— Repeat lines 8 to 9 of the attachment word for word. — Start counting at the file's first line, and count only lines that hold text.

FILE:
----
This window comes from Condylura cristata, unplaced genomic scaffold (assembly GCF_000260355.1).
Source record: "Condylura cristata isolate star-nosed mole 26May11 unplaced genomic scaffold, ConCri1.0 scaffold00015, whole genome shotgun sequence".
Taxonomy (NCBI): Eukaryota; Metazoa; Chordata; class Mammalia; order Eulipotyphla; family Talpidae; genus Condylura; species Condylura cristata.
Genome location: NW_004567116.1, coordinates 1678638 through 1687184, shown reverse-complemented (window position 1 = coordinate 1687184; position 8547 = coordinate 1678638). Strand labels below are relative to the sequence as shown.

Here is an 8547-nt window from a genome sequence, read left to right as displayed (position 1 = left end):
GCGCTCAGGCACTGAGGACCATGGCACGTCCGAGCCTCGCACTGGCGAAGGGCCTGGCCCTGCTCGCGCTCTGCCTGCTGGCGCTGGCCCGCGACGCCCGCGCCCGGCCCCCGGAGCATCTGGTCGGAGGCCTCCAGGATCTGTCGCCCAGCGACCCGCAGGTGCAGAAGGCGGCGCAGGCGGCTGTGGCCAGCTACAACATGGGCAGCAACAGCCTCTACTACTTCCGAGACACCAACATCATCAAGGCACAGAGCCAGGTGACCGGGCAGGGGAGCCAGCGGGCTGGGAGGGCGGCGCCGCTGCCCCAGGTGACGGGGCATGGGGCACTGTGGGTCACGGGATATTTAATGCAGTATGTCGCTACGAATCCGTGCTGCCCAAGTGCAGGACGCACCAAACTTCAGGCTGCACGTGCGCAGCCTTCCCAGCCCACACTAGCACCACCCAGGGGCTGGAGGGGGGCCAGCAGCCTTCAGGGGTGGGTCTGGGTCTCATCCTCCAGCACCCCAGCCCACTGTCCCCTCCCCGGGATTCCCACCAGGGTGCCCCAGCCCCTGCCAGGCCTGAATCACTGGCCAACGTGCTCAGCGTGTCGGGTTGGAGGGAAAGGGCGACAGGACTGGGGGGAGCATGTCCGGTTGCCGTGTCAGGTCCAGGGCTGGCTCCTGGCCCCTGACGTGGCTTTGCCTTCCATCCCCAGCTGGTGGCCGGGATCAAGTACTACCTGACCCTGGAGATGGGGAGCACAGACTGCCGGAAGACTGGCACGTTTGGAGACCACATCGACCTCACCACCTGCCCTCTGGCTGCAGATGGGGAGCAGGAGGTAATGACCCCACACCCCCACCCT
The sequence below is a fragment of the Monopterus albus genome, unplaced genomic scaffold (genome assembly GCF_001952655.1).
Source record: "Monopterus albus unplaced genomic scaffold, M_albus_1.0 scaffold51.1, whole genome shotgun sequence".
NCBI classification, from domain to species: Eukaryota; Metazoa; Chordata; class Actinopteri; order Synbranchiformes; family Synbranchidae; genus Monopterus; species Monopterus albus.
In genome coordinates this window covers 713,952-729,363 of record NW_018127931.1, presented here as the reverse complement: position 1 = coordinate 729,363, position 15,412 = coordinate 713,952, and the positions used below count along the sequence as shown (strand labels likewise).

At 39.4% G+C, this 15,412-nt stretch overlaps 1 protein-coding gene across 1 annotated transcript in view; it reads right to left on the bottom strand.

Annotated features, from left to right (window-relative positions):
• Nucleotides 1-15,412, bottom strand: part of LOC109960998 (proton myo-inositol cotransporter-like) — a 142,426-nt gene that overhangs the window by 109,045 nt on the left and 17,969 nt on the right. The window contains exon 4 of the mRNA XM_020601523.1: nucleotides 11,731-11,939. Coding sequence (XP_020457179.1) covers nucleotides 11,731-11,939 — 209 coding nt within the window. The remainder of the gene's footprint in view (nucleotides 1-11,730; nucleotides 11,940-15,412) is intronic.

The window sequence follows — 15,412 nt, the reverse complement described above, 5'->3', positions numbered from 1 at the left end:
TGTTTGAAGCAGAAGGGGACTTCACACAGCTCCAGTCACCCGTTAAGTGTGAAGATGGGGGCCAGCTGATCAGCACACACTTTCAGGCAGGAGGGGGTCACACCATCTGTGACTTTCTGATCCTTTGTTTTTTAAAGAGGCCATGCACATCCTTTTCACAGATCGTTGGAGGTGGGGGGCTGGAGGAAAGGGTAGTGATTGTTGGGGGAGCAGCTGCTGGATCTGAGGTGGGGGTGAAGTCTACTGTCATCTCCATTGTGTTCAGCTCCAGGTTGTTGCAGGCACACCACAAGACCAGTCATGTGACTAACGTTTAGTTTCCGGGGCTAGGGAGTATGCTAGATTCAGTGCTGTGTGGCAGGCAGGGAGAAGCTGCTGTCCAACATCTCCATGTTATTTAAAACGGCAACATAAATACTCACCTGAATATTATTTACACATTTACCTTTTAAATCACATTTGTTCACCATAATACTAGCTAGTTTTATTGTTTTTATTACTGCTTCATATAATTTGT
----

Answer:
Source record: "Monopterus albus unplaced genomic scaffold, M_albus_1.0 scaffold51.1, whole genome shotgun sequence".
NCBI classification, from domain to species: Eukaryota; Metazoa; Chordata; class Actinopteri; order Synbranchiformes; family Synbranchidae; genus Monopterus; species Monopterus albus.